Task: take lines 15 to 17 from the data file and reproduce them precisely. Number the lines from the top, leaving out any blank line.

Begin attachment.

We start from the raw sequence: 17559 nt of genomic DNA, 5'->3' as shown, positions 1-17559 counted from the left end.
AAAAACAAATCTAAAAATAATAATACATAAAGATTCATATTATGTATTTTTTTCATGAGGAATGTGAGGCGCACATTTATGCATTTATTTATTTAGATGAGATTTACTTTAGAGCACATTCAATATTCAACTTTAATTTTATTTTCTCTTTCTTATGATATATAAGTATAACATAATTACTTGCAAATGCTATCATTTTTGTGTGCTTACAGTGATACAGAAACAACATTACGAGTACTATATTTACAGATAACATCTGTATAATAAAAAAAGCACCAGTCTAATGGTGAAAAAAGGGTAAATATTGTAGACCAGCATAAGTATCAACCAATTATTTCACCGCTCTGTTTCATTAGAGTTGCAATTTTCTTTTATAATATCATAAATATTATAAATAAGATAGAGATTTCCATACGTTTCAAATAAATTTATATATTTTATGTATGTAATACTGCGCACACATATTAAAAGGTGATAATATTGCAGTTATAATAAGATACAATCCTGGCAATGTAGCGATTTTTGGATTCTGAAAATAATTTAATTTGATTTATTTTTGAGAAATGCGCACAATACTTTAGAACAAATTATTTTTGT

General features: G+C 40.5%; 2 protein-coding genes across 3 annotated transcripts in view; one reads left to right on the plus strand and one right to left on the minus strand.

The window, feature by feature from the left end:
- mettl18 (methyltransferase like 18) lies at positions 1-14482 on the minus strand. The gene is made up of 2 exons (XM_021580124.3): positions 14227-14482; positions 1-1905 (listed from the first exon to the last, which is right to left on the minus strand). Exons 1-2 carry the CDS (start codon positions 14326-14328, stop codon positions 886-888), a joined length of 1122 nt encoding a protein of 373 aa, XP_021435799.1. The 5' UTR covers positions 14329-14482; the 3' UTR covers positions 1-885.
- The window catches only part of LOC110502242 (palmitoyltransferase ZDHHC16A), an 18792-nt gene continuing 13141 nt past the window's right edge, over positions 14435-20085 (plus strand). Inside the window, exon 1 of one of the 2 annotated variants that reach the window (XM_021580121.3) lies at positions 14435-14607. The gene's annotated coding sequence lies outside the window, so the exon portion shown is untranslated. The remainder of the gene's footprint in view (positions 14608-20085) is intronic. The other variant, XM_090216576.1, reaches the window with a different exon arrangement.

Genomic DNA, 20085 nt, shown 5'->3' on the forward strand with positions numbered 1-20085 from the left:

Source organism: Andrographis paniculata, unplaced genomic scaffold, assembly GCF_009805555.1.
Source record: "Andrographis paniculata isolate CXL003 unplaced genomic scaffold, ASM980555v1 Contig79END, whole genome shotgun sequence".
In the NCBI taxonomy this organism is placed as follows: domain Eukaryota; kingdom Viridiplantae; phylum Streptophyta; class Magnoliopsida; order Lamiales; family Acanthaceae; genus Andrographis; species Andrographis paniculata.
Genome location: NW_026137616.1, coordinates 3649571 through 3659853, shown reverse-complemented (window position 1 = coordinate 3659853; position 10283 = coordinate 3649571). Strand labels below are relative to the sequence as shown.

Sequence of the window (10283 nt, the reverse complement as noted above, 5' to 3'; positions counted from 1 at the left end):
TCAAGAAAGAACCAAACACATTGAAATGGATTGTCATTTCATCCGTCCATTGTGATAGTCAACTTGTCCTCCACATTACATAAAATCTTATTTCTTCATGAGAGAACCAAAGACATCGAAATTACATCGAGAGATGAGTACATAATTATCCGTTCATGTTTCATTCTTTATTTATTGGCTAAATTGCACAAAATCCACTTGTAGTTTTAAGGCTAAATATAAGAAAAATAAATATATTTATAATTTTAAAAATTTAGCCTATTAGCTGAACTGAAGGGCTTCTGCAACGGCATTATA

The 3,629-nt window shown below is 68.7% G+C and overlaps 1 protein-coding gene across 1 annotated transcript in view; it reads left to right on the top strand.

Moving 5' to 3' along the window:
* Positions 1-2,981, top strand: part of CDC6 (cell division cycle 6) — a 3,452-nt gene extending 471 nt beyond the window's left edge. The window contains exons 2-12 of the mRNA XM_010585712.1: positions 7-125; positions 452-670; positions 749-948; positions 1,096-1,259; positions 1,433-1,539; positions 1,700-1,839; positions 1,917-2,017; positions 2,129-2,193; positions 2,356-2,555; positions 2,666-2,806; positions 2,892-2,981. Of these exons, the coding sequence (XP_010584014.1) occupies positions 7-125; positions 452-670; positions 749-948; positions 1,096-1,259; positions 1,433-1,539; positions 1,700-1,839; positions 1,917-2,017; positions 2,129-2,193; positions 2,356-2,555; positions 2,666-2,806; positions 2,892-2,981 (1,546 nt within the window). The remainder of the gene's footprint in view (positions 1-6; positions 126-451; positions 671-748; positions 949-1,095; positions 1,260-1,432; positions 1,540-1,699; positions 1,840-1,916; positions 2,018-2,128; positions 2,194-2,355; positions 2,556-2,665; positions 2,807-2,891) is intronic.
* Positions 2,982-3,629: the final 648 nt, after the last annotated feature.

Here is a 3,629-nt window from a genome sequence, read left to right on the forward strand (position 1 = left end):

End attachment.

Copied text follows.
Moving 5' to 3' along the window:
* Positions 1-2,981, top strand: part of CDC6 (cell division cycle 6) — a 3,452-nt gene extending 471 nt beyond the window's left edge. The window contains exons 2-12 of the mRNA XM_010585712.1: positions 7-125; positions 452-670; positions 749-948; positions 1,096-1,259; positions 1,433-1,539; positions 1,700-1,839; positions 1,917-2,017; positions 2,129-2,193; positions 2,356-2,555; positions 2,666-2,806; positions 2,892-2,981. Of these exons, the coding sequence (XP_010584014.1) occupies positions 7-125; positions 452-670; positions 749-948; positions 1,096-1,259; positions 1,433-1,539; positions 1,700-1,839; positions 1,917-2,017; positions 2,129-2,193; positions 2,356-2,555; positions 2,666-2,806; positions 2,892-2,981 (1,546 nt within the window). The remainder of the gene's footprint in view (positions 1-6; positions 126-451; positions 671-748; positions 949-1,095; positions 1,260-1,432; positions 1,540-1,699; positions 1,840-1,916; positions 2,018-2,128; positions 2,194-2,355; positions 2,556-2,665; positions 2,807-2,891) is intronic.
* Positions 2,982-3,629: the final 648 nt, after the last annotated feature.